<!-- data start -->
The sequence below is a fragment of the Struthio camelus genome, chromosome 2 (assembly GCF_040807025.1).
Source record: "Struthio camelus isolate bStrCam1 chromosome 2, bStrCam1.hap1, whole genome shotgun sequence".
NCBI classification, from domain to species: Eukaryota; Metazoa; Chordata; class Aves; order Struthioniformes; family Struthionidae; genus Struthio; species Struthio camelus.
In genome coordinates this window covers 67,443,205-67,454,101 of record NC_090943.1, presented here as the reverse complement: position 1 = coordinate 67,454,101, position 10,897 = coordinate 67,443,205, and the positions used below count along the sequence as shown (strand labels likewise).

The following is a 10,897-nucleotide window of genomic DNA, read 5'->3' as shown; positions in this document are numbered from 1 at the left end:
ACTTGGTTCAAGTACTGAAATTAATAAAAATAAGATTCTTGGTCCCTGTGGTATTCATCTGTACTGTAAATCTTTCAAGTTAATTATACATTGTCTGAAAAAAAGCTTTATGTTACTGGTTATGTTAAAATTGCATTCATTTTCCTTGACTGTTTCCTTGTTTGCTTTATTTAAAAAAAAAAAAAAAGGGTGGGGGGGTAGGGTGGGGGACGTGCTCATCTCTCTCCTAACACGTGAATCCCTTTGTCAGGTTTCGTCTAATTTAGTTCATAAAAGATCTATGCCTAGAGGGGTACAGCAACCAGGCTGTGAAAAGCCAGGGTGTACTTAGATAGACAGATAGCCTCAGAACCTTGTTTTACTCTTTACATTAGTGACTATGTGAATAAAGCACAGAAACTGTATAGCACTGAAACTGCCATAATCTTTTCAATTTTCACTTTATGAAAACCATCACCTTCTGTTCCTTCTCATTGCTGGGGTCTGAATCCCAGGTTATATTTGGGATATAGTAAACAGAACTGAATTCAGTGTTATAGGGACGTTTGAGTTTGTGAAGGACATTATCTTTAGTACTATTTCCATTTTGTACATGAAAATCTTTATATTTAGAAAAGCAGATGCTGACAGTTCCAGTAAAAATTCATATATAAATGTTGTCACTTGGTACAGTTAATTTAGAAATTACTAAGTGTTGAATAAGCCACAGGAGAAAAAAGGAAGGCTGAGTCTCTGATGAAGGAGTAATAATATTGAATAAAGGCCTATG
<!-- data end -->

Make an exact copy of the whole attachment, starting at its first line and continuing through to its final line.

The sequence below is a fragment of the Struthio camelus genome, chromosome 2 (assembly GCF_040807025.1).
Source record: "Struthio camelus isolate bStrCam1 chromosome 2, bStrCam1.hap1, whole genome shotgun sequence".
NCBI classification, from domain to species: Eukaryota; Metazoa; Chordata; class Aves; order Struthioniformes; family Struthionidae; genus Struthio; species Struthio camelus.
In genome coordinates this window covers 67,443,205-67,454,101 of record NC_090943.1, presented here as the reverse complement: position 1 = coordinate 67,454,101, position 10,897 = coordinate 67,443,205, and the positions used below count along the sequence as shown (strand labels likewise).

The following is a 10,897-nucleotide window of genomic DNA, read 5'->3' as shown; positions in this document are numbered from 1 at the left end:
ACTTGGTTCAAGTACTGAAATTAATAAAAATAAGATTCTTGGTCCCTGTGGTATTCATCTGTACTGTAAATCTTTCAAGTTAATTATACATTGTCTGAAAAAAAGCTTTATGTTACTGGTTATGTTAAAATTGCATTCATTTTCCTTGACTGTTTCCTTGTTTGCTTTATTTAAAAAAAAAAAAAAAGGGTGGGGGGGTAGGGTGGGGGACGTGCTCATCTCTCTCCTAACACGTGAATCCCTTTGTCAGGTTTCGTCTAATTTAGTTCATAAAAGATCTATGCCTAGAGGGGTACAGCAACCAGGCTGTGAAAAGCCAGGGTGTACTTAGATAGACAGATAGCCTCAGAACCTTGTTTTACTCTTTACATTAGTGACTATGTGAATAAAGCACAGAAACTGTATAGCACTGAAACTGCCATAATCTTTTCAATTTTCACTTTATGAAAACCATCACCTTCTGTTCCTTCTCATTGCTGGGGTCTGAATCCCAGGTTATATTTGGGATATAGTAAACAGAACTGAATTCAGTGTTATAGGGACGTTTGAGTTTGTGAAGGACATTATCTTTAGTACTATTTCCATTTTGTACATGAAAATCTTTATATTTAGAAAAGCAGATGCTGACAGTTCCAGTAAAAATTCATATATAAATGTTGTCACTTGGTACAGTTAATTTAGAAATTACTAAGTGTTGAATAAGCCACAGGAGAAAAAAGGAAGGCTGAGTCTCTGATGAAGGAGTAATAATATTGAATAAAGGCCTATG